NEW YORK (TheStreet) -- Companies such as Microsoft (MSFT), Apple (AAPL), Samsung, Fitbit, Jawbone, and to as lesser extent, Garmin (GRMN), are currently or reported to be betting part of their futures on wearable devices, with a market that is poised to explode over the next few years, as devices go mainstream.
According to research firm IHS, the wearable device market is expected to be worth $60 billion by 2018. This fact is corroborated by research firm ON World, who estimates that mobile sensing wearables-- fashionable devices that perform sensing and location functions, will be a $50 billion industry in the next five years, led by products such as smart watches, smart glasses and a host of other wearable devices.
It's expected that over the next five years, more than 700 million wearable tech devices will be shipped, as consumers begin to realize the benefits of such devices. ON World surveyed more than 1,000 U.S. consumers, noting that 19% already own or plant to own a wearable technology product in the next year, with another 13% likely to purchase one within two years.
Enter reports such as one on Microsoft, which is reported to be working on a wrist computer that will either look like a wristwatch and perform tasks like a smartphone or may even be a slim connected exercise/wristband which could also include some smartphone-like messaging features.
Microsoft could not be reached for comment to confirm the patent.
Redmond, WA.-based Microsoft has long had a track record of being first with innovative idea, that have not worked out as successful consumer products. Microsoft has had issues with hardware products, including the Kin, Zune, WebTV and recent software, such as Windows Vista and Windows 8. In 2002, Microsoft co-founder Bill Gates took to the stage at the COMDEX show to talk about connected households and how products would soon talk to and inter-operate with each other. Less than two years later, Microsoft announced SPOT (Smart Personal Objects Technology), a system that had the ability to connect personal devices such wristwatches with household items like Melitta coffee makers and bedroom alarm clocks. SPOT turned out to be a flop and the system was discontinued in 2008.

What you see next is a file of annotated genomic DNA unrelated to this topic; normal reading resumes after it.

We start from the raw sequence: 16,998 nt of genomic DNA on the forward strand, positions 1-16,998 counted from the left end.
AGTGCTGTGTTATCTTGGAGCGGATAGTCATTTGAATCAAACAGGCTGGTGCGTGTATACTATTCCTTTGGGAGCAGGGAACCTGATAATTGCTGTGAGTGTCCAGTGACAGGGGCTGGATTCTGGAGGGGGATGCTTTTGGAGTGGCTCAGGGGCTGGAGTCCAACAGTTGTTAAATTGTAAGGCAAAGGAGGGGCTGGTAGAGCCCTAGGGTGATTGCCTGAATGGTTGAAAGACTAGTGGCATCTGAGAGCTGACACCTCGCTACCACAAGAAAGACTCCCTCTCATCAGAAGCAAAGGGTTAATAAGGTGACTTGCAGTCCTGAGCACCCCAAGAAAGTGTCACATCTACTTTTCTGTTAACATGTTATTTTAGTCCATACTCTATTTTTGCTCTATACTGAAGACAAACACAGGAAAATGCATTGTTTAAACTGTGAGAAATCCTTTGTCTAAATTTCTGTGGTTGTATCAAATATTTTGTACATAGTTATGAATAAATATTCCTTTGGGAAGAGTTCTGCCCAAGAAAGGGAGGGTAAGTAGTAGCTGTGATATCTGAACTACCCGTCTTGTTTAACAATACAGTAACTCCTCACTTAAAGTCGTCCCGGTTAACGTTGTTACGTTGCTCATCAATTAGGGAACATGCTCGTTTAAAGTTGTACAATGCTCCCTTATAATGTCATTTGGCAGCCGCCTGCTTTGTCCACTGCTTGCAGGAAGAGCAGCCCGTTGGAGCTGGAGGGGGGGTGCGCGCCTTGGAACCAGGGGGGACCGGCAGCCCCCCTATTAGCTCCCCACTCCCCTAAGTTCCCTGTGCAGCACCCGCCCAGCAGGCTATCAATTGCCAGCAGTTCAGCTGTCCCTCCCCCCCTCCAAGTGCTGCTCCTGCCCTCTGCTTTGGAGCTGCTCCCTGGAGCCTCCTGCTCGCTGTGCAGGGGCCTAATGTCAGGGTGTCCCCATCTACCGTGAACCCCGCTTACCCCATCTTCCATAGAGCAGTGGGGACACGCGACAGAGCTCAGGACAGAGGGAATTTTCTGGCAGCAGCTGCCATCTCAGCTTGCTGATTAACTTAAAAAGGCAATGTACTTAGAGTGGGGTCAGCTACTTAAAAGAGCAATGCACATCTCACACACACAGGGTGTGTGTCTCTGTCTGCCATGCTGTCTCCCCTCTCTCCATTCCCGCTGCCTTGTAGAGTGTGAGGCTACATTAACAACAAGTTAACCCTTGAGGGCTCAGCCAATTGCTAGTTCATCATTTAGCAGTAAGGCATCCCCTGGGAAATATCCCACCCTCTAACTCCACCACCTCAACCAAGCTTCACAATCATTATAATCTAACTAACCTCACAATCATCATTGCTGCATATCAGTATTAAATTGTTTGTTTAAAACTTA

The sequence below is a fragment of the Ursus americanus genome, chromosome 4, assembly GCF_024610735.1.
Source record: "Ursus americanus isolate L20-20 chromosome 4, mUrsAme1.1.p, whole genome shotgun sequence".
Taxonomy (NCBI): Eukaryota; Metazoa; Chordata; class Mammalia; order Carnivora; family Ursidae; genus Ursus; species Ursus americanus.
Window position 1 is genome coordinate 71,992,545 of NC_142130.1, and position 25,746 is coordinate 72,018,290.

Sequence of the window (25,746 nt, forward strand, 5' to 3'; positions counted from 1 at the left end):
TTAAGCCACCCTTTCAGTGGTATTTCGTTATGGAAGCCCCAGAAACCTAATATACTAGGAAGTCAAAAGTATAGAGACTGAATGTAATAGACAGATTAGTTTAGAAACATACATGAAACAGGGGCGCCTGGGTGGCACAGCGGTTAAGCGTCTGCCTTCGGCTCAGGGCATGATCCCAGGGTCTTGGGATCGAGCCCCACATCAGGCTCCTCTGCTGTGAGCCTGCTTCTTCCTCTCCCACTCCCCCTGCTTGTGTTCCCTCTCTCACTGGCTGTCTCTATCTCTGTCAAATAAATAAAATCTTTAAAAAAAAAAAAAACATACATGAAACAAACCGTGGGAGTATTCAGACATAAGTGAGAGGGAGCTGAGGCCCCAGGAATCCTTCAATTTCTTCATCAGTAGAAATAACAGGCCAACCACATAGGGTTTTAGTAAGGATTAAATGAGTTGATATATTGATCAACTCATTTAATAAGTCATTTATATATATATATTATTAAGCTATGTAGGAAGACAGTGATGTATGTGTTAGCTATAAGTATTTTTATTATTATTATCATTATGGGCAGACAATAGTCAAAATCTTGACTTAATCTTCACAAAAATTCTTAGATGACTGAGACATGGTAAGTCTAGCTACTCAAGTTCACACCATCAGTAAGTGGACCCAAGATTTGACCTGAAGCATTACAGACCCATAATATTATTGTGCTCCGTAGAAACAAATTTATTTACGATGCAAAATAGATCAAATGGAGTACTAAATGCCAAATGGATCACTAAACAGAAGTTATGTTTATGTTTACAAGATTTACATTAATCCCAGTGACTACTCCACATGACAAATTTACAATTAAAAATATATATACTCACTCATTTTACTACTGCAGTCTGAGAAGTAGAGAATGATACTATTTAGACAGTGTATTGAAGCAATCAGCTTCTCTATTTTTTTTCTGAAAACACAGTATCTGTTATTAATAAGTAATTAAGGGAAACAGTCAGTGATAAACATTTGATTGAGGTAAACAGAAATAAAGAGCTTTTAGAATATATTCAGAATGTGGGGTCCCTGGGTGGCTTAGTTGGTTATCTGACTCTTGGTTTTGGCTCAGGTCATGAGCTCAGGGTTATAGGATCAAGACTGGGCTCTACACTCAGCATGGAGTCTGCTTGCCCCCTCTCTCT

This time around Microsoft won't be first in the marketplace, but may incorporate one major feature. The Microsoft watch is rumored to connect not only with Windows, but Google's (GOOG) Android and certain Apple devices, potentially giving the product a slight advantage over most of its competition. The smartwatch may also able to connect to Xbox gaming consoles, helping it appeal to the same audience which eschews the idea of wearing any sort of timepiece.
With Windows 8 never really catching on, mixed, but improving results for the Microsoft Surface, and the Xbox One trailing Sony's SNE PlayStation 4 in console sales, Microsoft CEO Satya Nadella could use a hit consumer-facing product.
Down the coast in Cupertino, Calif., Apple (AAPL) is reported to introduce a smartwatch/wrist device, this fall, which may effortlessly connect to iOS 8 devices and will feature apps and services geared toward health-conscious consumers. The device, rumored to be called the iWatch, may be a huge hit, according to Wall Street.